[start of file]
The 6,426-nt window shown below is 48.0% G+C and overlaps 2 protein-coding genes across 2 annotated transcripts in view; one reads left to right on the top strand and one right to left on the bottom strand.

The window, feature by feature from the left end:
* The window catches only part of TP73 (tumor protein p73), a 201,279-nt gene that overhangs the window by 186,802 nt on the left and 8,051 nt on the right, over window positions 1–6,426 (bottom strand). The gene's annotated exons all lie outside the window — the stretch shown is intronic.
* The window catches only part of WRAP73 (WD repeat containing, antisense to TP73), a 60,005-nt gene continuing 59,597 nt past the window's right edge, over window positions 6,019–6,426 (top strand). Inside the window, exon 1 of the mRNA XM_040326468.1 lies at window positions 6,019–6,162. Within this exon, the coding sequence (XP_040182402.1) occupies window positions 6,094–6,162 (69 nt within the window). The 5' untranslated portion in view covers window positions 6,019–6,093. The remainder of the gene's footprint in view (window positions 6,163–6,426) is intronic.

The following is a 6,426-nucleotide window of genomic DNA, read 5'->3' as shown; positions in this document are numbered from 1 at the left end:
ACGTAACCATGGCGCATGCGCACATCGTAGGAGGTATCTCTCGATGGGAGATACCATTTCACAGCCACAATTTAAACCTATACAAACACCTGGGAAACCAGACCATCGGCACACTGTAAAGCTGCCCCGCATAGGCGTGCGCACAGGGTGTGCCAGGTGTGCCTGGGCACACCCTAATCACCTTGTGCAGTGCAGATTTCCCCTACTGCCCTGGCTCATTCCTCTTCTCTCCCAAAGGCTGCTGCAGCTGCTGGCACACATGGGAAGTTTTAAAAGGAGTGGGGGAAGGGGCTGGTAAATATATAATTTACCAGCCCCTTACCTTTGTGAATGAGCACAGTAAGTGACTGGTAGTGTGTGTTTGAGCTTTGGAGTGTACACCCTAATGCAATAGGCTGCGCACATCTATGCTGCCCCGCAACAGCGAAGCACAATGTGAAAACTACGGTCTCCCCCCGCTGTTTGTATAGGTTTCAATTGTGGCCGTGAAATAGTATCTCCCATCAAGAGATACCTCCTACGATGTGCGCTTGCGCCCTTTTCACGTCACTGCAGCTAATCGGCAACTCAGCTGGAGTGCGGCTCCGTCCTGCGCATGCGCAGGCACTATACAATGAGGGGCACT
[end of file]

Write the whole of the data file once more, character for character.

The 6,426-nt window shown below is 48.0% G+C and overlaps 2 protein-coding genes across 2 annotated transcripts in view; one reads left to right on the top strand and one right to left on the bottom strand.

The window, feature by feature from the left end:
* The window catches only part of TP73 (tumor protein p73), a 201,279-nt gene that overhangs the window by 186,802 nt on the left and 8,051 nt on the right, over window positions 1–6,426 (bottom strand). The gene's annotated exons all lie outside the window — the stretch shown is intronic.
* The window catches only part of WRAP73 (WD repeat containing, antisense to TP73), a 60,005-nt gene continuing 59,597 nt past the window's right edge, over window positions 6,019–6,426 (top strand). Inside the window, exon 1 of the mRNA XM_040326468.1 lies at window positions 6,019–6,162. Within this exon, the coding sequence (XP_040182402.1) occupies window positions 6,094–6,162 (69 nt within the window). The 5' untranslated portion in view covers window positions 6,019–6,093. The remainder of the gene's footprint in view (window positions 6,163–6,426) is intronic.

The following is a 6,426-nucleotide window of genomic DNA, read 5'->3' as shown; positions in this document are numbered from 1 at the left end:
ACGTAACCATGGCGCATGCGCACATCGTAGGAGGTATCTCTCGATGGGAGATACCATTTCACAGCCACAATTTAAACCTATACAAACACCTGGGAAACCAGACCATCGGCACACTGTAAAGCTGCCCCGCATAGGCGTGCGCACAGGGTGTGCCAGGTGTGCCTGGGCACACCCTAATCACCTTGTGCAGTGCAGATTTCCCCTACTGCCCTGGCTCATTCCTCTTCTCTCCCAAAGGCTGCTGCAGCTGCTGGCACACATGGGAAGTTTTAAAAGGAGTGGGGGAAGGGGCTGGTAAATATATAATTTACCAGCCCCTTACCTTTGTGAATGAGCACAGTAAGTGACTGGTAGTGTGTGTTTGAGCTTTGGAGTGTACACCCTAATGCAATAGGCTGCGCACATCTATGCTGCCCCGCAACAGCGAAGCACAATGTGAAAACTACGGTCTCCCCCCGCTGTTTGTATAGGTTTCAATTGTGGCCGTGAAATAGTATCTCCCATCAAGAGATACCTCCTACGATGTGCGCTTGCGCCCTTTTCACGTCACTGCAGCTAATCGGCAACTCAGCTGGAGTGCGGCTCCGTCCTGCGCATGCGCAGGCACTATACAATGAGGGGCACT